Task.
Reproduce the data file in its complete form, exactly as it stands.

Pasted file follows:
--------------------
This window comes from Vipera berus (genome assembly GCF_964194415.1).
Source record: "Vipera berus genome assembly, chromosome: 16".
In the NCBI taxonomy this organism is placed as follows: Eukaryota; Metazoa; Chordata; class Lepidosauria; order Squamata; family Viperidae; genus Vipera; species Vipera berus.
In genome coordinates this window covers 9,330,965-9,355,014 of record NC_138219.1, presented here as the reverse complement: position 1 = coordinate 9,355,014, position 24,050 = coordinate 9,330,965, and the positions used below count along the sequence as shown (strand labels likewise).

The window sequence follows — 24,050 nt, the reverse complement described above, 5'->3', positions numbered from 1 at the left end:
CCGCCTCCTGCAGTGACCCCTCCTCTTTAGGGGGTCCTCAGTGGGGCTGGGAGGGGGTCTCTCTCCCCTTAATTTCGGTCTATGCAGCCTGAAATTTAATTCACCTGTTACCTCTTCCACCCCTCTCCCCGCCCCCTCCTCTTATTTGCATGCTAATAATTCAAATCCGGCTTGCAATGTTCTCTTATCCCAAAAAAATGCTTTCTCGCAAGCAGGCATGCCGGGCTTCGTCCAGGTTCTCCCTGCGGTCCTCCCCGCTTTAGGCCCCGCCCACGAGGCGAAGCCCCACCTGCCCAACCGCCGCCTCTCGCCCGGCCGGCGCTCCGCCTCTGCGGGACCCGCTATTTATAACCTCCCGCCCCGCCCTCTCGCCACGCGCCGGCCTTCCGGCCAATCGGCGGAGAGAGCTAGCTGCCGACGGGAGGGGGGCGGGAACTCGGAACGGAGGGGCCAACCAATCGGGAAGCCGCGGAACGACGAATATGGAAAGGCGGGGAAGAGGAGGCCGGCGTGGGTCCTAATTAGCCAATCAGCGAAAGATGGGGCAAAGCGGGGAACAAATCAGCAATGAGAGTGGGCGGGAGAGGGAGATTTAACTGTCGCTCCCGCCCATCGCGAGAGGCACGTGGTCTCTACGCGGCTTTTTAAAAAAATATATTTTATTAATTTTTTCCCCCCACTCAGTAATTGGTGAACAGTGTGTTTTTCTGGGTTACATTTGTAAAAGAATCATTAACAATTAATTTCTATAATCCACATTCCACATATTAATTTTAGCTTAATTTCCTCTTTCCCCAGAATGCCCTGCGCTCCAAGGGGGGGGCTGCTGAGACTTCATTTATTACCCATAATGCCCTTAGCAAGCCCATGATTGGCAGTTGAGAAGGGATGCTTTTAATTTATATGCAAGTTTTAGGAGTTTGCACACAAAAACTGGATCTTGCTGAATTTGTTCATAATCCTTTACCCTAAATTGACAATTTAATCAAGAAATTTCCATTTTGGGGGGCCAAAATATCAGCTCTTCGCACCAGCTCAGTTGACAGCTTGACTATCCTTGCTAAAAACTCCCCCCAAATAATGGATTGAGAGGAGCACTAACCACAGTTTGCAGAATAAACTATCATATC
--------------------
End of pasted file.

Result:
This window comes from Vipera berus (genome assembly GCF_964194415.1).
Source record: "Vipera berus genome assembly, chromosome: 16".
In the NCBI taxonomy this organism is placed as follows: Eukaryota; Metazoa; Chordata; class Lepidosauria; order Squamata; family Viperidae; genus Vipera; species Vipera berus.
In genome coordinates this window covers 9,330,965-9,355,014 of record NC_138219.1, presented here as the reverse complement: position 1 = coordinate 9,355,014, position 24,050 = coordinate 9,330,965, and the positions used below count along the sequence as shown (strand labels likewise).

The window sequence follows — 24,050 nt, the reverse complement described above, 5'->3', positions numbered from 1 at the left end:
CCGCCTCCTGCAGTGACCCCTCCTCTTTAGGGGGTCCTCAGTGGGGCTGGGAGGGGGTCTCTCTCCCCTTAATTTCGGTCTATGCAGCCTGAAATTTAATTCACCTGTTACCTCTTCCACCCCTCTCCCCGCCCCCTCCTCTTATTTGCATGCTAATAATTCAAATCCGGCTTGCAATGTTCTCTTATCCCAAAAAAATGCTTTCTCGCAAGCAGGCATGCCGGGCTTCGTCCAGGTTCTCCCTGCGGTCCTCCCCGCTTTAGGCCCCGCCCACGAGGCGAAGCCCCACCTGCCCAACCGCCGCCTCTCGCCCGGCCGGCGCTCCGCCTCTGCGGGACCCGCTATTTATAACCTCCCGCCCCGCCCTCTCGCCACGCGCCGGCCTTCCGGCCAATCGGCGGAGAGAGCTAGCTGCCGACGGGAGGGGGGCGGGAACTCGGAACGGAGGGGCCAACCAATCGGGAAGCCGCGGAACGACGAATATGGAAAGGCGGGGAAGAGGAGGCCGGCGTGGGTCCTAATTAGCCAATCAGCGAAAGATGGGGCAAAGCGGGGAACAAATCAGCAATGAGAGTGGGCGGGAGAGGGAGATTTAACTGTCGCTCCCGCCCATCGCGAGAGGCACGTGGTCTCTACGCGGCTTTTTAAAAAAATATATTTTATTAATTTTTTCCCCCCACTCAGTAATTGGTGAACAGTGTGTTTTTCTGGGTTACATTTGTAAAAGAATCATTAACAATTAATTTCTATAATCCACATTCCACATATTAATTTTAGCTTAATTTCCTCTTTCCCCAGAATGCCCTGCGCTCCAAGGGGGGGGCTGCTGAGACTTCATTTATTACCCATAATGCCCTTAGCAAGCCCATGATTGGCAGTTGAGAAGGGATGCTTTTAATTTATATGCAAGTTTTAGGAGTTTGCACACAAAAACTGGATCTTGCTGAATTTGTTCATAATCCTTTACCCTAAATTGACAATTTAATCAAGAAATTTCCATTTTGGGGGGCCAAAATATCAGCTCTTCGCACCAGCTCAGTTGACAGCTTGACTATCCTTGCTAAAAACTCCCCCCAAATAATGGATTGAGAGGAGCACTAACCACAGTTTGCAGAATAAACTATCATATC